Sabtu, 1 April 2023

Sustainability, Productivity Go Hand in Hand: How Indonesian Smallholders Are Leading the Way

Guntur Prabowo
5 Aug 2021 | 12:06 WIB
This undated photo shows a farmer who joins the Roundtable on Sustainable Palm Oil (RSPO) holding oil palm fruit from his plantation. (Photo courtesy of RSPO)
This undated photo shows a farmer who joins the Roundtable on Sustainable Palm Oil (RSPO) holding oil palm fruit from his plantation. (Photo courtesy of RSPO)

The Covid-19 pandemic has caused Indonesia’s first recession in over twenty years. The country’s palm oil industry, in particular, saw production and trade decline due to interrupted
supply chains and operations. With Indonesia supplying half of the world’s palm oil, productive recovery is critical for both the industry and the nation.

Despite their relatively smaller holdings, smallholder farms are significant to the success of palm oil. Across the nation, approximately 2.67 million smallholder farmers comprise 40 percent of total oil palm plantation land, yet many rarely receive any training or assistance. Independent smallholders typically learn how to plant oil palm from their peers or by trial and error.

Given the industry’s importance to the national economy, their productivity is a vital bellwether for the entire agricultural sector. Several Indonesian smallholders have demonstrated that with access to training and tools, they adopt environmentally friendly practices and improve livelihoods and empower the broader community by sharing and innovating new approaches across agricultural holdings and townships.

Sustainability Training Improves Productivity


For example, a training program in North Sumatra, established by the Produsen Mandiri Gaharu Seratus Bosar Maligas Cooperative, enabled farmers to learn sustainable agricultural methods in areas such as organic fertilizer utilization harvest measurement and measurement workplace safety protocols.

According to cooperative leaders, these practices have resulted in more efficient resource management, which yielded higher output levels.

Asosiasi Petani Kelapa Sawit Swadaya Mandiri Cooperative, located in the Riau Province, trained farmers to enhance fertilizer measurement, prevent land erosion, and separate
organic waste from non-organic waste. In addition to protecting the local environment, these practices have empowered farmers by increasing their palm oil yield while decreasing
production costs.

These are just two examples of sustainable productivity being led from the ground up, and their efforts are influencing better practices in other agricultural areas. Based on the work of
North Sumatra oil palm farmers, the use of organic fertilizer will be expanded to sheep breeders in the area, which prevents the spread of harmful pesticides that threaten the health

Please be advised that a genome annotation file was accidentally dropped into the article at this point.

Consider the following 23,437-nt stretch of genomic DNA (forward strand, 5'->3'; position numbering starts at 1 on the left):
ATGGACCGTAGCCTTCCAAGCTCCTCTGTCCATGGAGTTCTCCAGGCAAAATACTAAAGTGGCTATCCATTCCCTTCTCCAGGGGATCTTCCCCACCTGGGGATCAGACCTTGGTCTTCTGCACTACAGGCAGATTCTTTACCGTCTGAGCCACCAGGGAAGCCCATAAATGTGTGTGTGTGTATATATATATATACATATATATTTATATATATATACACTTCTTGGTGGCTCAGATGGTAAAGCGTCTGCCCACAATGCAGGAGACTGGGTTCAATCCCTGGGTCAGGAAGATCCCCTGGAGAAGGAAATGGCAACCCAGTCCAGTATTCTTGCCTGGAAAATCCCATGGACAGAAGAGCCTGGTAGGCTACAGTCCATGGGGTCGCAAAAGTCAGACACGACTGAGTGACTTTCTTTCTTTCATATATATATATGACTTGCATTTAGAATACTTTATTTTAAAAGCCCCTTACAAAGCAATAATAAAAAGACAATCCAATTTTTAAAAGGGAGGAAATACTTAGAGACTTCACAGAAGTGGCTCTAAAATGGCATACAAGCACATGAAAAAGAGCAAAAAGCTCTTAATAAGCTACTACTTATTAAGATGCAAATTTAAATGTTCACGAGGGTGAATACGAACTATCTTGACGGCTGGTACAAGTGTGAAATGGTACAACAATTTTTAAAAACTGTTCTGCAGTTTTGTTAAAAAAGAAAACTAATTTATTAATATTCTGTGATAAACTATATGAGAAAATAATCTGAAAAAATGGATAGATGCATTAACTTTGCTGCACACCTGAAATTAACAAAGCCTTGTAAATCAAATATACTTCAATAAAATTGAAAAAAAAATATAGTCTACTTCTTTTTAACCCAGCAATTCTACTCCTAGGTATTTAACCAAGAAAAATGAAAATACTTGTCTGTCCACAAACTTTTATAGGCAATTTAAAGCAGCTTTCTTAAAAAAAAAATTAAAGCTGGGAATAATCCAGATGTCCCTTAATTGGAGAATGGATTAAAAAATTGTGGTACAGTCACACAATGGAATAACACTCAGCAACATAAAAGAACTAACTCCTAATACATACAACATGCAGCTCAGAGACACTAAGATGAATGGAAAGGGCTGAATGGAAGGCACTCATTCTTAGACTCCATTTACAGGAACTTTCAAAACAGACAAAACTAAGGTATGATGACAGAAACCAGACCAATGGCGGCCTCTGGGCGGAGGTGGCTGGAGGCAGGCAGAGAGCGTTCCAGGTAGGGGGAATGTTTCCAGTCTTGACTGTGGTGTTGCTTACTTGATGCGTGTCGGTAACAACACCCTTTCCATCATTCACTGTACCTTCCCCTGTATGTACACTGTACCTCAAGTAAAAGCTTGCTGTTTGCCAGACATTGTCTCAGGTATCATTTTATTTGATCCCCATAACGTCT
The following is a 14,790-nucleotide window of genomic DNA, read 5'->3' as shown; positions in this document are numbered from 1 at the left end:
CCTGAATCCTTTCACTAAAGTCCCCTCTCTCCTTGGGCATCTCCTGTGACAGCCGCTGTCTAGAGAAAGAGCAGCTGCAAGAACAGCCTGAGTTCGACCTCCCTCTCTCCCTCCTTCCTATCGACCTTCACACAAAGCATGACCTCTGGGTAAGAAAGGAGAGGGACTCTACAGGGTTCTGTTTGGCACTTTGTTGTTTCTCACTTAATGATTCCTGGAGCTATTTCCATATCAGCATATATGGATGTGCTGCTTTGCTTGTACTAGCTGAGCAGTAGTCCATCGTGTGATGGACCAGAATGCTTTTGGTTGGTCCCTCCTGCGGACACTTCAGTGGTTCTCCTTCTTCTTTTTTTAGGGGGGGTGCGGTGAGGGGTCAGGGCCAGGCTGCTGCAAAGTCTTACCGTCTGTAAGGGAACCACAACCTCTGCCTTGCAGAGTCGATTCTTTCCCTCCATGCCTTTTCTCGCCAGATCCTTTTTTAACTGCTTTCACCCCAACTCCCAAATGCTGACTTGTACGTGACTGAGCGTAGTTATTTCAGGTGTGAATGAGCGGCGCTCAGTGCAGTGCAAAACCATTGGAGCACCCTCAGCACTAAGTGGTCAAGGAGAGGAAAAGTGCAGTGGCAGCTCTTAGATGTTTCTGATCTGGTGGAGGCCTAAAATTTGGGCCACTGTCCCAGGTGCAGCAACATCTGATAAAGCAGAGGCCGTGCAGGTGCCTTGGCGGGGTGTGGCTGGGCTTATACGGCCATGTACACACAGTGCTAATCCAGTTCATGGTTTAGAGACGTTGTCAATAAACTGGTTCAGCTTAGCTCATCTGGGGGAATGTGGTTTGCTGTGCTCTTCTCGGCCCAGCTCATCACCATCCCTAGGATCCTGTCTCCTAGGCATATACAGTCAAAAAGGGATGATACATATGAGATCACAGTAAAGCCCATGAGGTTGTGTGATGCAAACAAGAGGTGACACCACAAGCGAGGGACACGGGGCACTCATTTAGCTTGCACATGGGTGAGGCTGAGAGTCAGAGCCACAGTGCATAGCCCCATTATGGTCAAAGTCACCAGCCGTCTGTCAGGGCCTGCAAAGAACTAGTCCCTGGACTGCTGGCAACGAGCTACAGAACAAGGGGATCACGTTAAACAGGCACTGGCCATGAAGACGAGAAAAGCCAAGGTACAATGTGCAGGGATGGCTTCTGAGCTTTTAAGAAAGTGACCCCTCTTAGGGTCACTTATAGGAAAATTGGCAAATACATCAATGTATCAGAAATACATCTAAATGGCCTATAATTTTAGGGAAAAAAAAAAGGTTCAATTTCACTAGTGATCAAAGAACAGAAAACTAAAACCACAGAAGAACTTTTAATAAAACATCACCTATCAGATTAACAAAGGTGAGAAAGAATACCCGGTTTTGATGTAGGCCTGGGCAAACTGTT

of both sheep and farmworkers.

Selective-control weeding implemented by the Mulia Bakti Cooperative in South Sumatra has also reduced production costs and boosted output, but more importantly, has
empowered the cooperative to use the cash gains to start a business unit that provides capital for members to rejuvenate their plantations.

Oil palm smallholders have demonstrated that sustainability and productivity are not mutually exclusive. Furthermore, the benefits rarely stay within individual cooperatives.
Providing training and educational opportunities to smallholders translates to tangible value for the broader community and across workstreams.

Sustainability Training Delivers Benefits Beyond the Cooperative

Learnings from sustainability, plantation management, and occupational safety training at the Karya Bersama Cooperative are now also being adopted by non-members, given the
demonstrable benefits reaped by their peers in terms of higher sale prices and volumes.

In Central Kalimantan, farmers were trained to cultivate harvests using intercropping, in which two or more crops are grown nearby. As a result, farmers improved the
quality of their soil maximized yields and reduced costs associated with land upkeep.

They also learned to grow cash crops such as aubergine, chilies, and water spinach, increasing family incomes and offering better food security and self-sufficiency. As an additional bonus, intercropping employs those with no access to land.

These are just some of the many examples, but they prove that the agricultural sector can reap the rewards of sustainable methods as long as farmers are given access to appropriate
training and education.

The Indonesian government has recently signed onto the Platform for Redesign 2020, an international agenda seeking to revitalize the economy and protect the environment through sustainable development. As smallholders have demonstrated, sustainable practices are a double-edged solution for both environmental protection and commercial productivity. They also create opportunities for local innovation to spur from.

Smallholders are just embarking on their sustainability journey and need external support to maintain momentum. To enhance these outcomes, consumer goods manufacturers and retailers should look to purchase smallholders' credits directly invested in their efforts and livelihoods.

Consumers must also increase demand for certified sustainable palm oil products.

Covid-19 has affected countless lives, and many farmers still face precarious situations. Access to training and education makes business sense and helps local communities re-build their livelihoods and survive during these challenging times.

Guntur Prabowo is an Indonesian smallholder program manager at Roundtable on Sustainable Palm Oil (RSPO)

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